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The Invisible surface that Glows chapter 3 *Jane * Patty * Rath*

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Presentation on theme: "The Invisible surface that Glows chapter 3 *Jane * Patty * Rath*"— Presentation transcript:

1 The Invisible surface that Glows chapter 3 *Jane * Patty * Rath*

2 What do you see? An old man’s portrait? Two people on the sidewalk? A dog taking a nap?

3 The idea of constructing objects… Is that taking it too far? Are we constructing our phenomenal experience of the objects… or are we constructing the object itself? Dr. Hoffman “To experience is to construct, in each modality and without exception.”

4 Evidence for construction of visual objects 1) Subjective contours: to create shape and enhance whiteness 2) Subjective surfaces: accent contrast, black and white

5 Questions… Are we constructing the subjective triangles? And suppose we do, then are we just constructing that triangle alone, or even the black ink borders? Idealists say that we create even the black ink we see on our pages.

6 1)You can construct borders without also constructing changes in brightness. 2)Conversely, you can construct changes in brightness without also constructing borders.

7 Rules that didn’t work Symmetry: you create subjective figures only because we innately prefer symmetry Simultaneous brightness contrast: when objects are views surrounded by a contrasting background, the background induces the images brightness. If so, then more black should lead to brighter whites

8 Rule 11 Construct subjective figures that occlude only if there are convex cusps. Cusps= abrupt changes in slope 1)Convex cusps 2)Concave cusps

9 Occlusion… Key: if there are convex cusps, then any subjective figure that you see will appear to occlude. Pacman vs. smooth square smoothed corners of the blobs look like they are pushed up against the corners of the square, not as if the subjective is occluding what’s behind.

10 Mathematical/logical proof of rule 11 1) As we have seen from Chapter 2, rule 7 stated to interpret a T-junction as one rim occluding another. 2) When the object in front becomes invisible, then the T-junction turns into convex cusps. 3) With the T-junction turned convex cusps, the subjective figure would be constructed to occlude.

11 Support ratio… Even though these 2 squares have convex cusps and the same support ratio (which is the ratio of gap length to total length) but the square in the top is not as bright as the bottom.

12 Nonaccidental relations These lines have the same curves so the probability of them being unrelated is low. Therefore we see black objects on white background and vice a versa.

13 Rule 12 If two visual structures have a nonaccidental relation, group them and assign them to a common origin.

14 Rule 13 If 3 or more curves intersect at a common point in an image, interpret them as intersecting at a common point in space.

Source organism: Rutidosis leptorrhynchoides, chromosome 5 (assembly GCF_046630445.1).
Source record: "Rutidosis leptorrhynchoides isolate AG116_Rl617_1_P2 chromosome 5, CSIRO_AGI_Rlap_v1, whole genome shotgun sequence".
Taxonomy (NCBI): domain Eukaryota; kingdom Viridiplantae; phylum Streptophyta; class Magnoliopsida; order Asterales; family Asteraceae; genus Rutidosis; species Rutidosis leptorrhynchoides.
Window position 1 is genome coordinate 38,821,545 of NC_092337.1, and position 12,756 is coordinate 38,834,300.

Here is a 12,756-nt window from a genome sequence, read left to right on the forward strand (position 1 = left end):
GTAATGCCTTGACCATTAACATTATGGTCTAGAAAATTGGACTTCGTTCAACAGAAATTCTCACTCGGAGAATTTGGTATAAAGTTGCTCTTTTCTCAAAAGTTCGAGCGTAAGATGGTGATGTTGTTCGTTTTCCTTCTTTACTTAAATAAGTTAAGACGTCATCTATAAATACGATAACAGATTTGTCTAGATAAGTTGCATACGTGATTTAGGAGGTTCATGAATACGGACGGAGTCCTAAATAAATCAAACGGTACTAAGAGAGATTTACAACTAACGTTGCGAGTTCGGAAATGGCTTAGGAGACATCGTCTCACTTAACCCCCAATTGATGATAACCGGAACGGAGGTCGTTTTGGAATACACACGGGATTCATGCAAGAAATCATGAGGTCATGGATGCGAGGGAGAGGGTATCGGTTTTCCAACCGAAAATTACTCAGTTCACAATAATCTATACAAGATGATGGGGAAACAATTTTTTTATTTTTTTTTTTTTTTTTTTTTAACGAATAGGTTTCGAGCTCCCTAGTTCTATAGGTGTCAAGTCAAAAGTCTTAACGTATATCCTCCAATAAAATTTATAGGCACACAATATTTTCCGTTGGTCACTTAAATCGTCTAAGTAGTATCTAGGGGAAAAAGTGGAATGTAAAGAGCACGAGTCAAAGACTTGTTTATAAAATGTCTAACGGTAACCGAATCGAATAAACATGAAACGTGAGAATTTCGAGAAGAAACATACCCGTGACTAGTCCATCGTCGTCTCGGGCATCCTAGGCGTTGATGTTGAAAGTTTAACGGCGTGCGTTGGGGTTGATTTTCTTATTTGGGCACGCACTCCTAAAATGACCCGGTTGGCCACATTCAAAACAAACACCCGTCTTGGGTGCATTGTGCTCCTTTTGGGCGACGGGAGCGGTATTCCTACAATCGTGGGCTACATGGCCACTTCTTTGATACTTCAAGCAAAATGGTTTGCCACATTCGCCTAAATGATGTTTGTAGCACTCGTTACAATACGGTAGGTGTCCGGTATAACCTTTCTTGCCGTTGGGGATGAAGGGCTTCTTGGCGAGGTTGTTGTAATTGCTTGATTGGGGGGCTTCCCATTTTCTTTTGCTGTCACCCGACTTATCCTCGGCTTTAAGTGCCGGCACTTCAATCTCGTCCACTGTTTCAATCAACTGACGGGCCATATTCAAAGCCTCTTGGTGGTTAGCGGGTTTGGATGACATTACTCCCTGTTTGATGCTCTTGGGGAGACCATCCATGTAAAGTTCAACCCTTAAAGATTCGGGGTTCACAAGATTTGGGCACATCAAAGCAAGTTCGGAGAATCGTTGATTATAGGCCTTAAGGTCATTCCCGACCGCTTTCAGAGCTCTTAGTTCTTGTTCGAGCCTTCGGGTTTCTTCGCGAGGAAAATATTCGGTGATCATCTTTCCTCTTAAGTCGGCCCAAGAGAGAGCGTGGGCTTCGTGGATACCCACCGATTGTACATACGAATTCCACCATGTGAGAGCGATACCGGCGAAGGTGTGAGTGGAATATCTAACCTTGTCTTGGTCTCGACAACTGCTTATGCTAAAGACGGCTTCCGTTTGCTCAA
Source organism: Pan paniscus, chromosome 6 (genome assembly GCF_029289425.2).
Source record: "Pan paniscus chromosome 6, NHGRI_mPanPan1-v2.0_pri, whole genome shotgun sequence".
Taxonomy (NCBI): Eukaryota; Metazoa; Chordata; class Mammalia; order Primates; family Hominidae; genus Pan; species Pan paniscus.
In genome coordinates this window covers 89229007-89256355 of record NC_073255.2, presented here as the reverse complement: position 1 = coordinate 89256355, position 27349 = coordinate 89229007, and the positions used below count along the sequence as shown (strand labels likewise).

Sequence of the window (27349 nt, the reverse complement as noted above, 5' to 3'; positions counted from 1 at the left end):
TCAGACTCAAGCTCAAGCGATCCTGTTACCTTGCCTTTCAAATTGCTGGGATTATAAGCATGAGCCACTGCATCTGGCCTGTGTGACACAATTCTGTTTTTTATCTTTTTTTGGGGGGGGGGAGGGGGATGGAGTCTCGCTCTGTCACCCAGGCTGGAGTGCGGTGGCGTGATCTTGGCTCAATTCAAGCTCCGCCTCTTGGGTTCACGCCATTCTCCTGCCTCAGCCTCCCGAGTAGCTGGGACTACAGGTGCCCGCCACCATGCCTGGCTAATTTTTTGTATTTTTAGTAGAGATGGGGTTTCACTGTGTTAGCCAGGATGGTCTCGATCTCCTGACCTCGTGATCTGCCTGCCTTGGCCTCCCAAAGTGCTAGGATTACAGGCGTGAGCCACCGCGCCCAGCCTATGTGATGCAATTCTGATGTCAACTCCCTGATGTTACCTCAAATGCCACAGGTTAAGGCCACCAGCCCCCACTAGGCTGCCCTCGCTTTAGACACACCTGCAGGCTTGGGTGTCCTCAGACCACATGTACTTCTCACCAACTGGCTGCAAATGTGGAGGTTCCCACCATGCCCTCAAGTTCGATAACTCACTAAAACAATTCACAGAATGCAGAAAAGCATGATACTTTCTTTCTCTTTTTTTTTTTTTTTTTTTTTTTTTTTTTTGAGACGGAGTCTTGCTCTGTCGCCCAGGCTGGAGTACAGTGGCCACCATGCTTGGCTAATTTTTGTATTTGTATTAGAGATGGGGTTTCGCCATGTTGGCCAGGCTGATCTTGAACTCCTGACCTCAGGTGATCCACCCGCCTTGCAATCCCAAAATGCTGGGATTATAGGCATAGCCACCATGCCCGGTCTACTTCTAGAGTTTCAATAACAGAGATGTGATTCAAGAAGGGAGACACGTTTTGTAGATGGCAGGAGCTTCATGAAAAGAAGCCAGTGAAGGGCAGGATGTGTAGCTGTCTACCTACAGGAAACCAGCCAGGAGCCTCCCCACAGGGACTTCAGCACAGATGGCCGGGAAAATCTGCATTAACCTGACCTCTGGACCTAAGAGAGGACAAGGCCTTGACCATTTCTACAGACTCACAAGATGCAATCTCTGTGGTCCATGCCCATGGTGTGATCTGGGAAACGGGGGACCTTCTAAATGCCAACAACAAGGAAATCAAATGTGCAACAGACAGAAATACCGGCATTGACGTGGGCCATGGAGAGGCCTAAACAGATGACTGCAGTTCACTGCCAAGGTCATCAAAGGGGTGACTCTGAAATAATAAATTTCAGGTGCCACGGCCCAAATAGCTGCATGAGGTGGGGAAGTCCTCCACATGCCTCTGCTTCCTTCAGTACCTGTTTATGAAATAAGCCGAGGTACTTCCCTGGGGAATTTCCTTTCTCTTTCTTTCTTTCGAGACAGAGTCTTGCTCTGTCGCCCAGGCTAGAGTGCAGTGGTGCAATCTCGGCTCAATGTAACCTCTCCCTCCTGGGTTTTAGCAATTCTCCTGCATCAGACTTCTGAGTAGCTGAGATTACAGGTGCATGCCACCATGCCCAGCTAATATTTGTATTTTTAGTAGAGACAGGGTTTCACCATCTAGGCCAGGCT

15 Magic squares According to rule 13, we would see the first 2 squares because they do not have intersecting curves while in the last square they have three intersecting curves.

16 The eye

17 Rods and cones When you see a line, you are actually constructing the line because the rods and cones don’t pick it up as a straight line.

18 Pointillism, Georges Seurat Likewise, millions of dots are used by artist, Seurat, to come up with this masterpiece where we can see lines and objects.

19 Our retina is only one step of the process of our perception. After retina finishes process of an image, it sends the results to a structure in the midbrain called the lateral geniculate nucleus, LGN. Finally, the results arrive at the primary visual cortex, V1. This process of physiology suggests that we do construct lines. Lines are first constructed in the V1. Eye  LGN  V1

20 What causes what? Does the brain cause phenomenal consciousness? Or Does our phenomenal consciousness construct the brain?

21 Stereo vision The stereo vision works because the image at our left eye is slightly different from the image at the right eye. Our visual intelligence uses the small disparities between the left and right eye images, and some trigonometry to construct shapes in 3D.

22 If this table is my construction, then why does everyone else see the same thing? How can we say that we are constructing, when we see the same object? How are we even sure that we do indeed see the same object? Questions…

23 Argument from Consensus Premise: we all see this table. Conclusion: therefore, none of us constructs the table. This is an enthymeme, an argument with a hidden premise

24 Conclusion: therefore, none of us constructs the table The premise of consensus is just false because we all see X and yet we all construct X. We all see the same things because we construct the same things. We all use the same rules of construction. Premise: we all see this table. Premise: if we all see X then none of us constructs X.

25 Granted that we construct everything we all see according to the same rules of construction… What is it that is actually there for all of us to construct (and see) at the same time and place? Questions…

26 If I construct the table that I see, then why can’t I push the table with my fist? Argument from Compliance Premise: I can’t put my fist through this table. Conclusion: Therefore, I don’t construct the table. This is another enthymeme.

27 Argument from compliance Premise: I want to put my fist through this table. Premise: If I construct X, then X complies with my wishes. Premise: I can’t put my fist through this table. Conclusion: Therefore, I don’t construct this table. Because we construct according to rules, we can’t do to them what you wish if what you wish violates the rules of construction.

28 Subjective Necker Cube You construct the cube but you can’t choose which cube you first see.

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